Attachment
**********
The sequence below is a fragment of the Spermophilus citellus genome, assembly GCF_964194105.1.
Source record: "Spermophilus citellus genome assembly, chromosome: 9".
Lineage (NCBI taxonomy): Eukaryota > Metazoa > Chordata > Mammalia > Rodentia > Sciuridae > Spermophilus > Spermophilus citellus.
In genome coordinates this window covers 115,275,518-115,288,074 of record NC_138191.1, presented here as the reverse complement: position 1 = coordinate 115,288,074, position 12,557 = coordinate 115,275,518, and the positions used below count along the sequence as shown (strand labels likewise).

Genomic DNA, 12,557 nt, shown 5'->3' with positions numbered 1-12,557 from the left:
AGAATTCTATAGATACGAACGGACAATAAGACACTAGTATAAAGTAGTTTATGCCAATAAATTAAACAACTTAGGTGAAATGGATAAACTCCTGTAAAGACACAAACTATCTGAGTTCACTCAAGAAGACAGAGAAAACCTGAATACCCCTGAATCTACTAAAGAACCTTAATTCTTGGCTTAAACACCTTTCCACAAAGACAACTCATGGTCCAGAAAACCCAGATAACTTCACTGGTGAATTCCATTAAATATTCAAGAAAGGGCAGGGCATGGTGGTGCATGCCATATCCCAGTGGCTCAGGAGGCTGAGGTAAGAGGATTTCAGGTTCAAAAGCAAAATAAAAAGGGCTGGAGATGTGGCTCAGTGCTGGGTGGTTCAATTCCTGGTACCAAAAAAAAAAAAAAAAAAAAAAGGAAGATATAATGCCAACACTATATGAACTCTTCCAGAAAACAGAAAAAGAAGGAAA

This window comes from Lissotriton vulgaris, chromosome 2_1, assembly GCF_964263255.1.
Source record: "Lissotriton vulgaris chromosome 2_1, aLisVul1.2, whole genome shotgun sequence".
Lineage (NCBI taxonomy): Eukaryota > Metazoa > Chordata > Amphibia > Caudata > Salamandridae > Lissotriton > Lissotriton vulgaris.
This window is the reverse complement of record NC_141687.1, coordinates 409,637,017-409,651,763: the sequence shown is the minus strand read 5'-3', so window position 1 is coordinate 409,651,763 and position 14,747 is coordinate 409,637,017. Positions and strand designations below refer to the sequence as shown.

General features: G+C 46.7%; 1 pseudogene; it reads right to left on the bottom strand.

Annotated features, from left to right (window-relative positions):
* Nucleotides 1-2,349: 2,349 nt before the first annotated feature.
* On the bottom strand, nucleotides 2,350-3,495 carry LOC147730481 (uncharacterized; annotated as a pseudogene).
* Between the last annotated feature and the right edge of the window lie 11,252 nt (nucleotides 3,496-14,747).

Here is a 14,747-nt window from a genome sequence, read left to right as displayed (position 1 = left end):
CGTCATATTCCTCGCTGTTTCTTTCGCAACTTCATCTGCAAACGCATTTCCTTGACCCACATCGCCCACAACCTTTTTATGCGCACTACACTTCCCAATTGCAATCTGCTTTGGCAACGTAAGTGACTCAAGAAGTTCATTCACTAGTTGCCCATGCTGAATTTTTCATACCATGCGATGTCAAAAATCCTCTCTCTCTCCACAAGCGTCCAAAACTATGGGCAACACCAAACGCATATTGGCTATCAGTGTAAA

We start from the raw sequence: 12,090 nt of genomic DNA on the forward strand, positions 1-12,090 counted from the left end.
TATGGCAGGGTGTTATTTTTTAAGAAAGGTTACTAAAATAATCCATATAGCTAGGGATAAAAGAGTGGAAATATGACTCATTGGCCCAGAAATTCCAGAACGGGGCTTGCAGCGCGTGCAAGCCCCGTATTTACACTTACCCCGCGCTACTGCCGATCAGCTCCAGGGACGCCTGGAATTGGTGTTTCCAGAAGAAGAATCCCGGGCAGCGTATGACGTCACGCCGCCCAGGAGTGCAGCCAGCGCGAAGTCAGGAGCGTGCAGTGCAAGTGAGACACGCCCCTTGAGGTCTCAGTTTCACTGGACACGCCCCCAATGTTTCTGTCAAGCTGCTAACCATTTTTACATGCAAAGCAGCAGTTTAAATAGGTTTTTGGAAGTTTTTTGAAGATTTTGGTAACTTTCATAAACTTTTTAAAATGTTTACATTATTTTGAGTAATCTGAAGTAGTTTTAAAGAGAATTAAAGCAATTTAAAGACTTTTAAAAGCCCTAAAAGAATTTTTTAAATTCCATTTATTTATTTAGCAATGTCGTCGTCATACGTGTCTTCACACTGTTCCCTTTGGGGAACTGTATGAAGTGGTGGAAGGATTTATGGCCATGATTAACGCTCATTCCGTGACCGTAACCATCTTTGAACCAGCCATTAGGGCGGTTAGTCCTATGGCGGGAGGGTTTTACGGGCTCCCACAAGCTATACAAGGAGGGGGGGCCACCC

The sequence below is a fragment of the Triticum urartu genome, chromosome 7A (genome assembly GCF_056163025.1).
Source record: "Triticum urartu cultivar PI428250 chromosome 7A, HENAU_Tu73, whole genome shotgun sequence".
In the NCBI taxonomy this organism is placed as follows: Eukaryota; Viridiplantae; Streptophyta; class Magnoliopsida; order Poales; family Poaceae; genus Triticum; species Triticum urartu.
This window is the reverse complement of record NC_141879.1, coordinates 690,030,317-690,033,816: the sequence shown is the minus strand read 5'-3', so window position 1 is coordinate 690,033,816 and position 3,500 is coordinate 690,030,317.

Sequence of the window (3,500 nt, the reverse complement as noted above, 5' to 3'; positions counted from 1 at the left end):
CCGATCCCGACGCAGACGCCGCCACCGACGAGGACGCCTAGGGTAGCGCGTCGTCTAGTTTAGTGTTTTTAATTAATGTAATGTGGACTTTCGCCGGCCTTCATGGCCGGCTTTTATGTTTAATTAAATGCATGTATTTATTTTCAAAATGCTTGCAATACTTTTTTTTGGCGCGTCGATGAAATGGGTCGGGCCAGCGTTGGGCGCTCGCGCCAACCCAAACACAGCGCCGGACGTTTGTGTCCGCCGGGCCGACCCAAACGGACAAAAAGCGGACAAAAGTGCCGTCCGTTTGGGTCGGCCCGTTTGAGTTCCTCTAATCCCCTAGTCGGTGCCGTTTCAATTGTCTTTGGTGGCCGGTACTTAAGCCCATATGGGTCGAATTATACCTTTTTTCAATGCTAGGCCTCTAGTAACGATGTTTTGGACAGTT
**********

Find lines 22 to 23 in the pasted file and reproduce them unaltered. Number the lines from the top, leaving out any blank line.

In the NCBI taxonomy this organism is placed as follows: Eukaryota; Viridiplantae; Streptophyta; class Magnoliopsida; order Poales; family Poaceae; genus Triticum; species Triticum urartu.
This window is the reverse complement of record NC_141879.1, coordinates 690,030,317-690,033,816: the sequence shown is the minus strand read 5'-3', so window position 1 is coordinate 690,033,816 and position 3,500 is coordinate 690,030,317.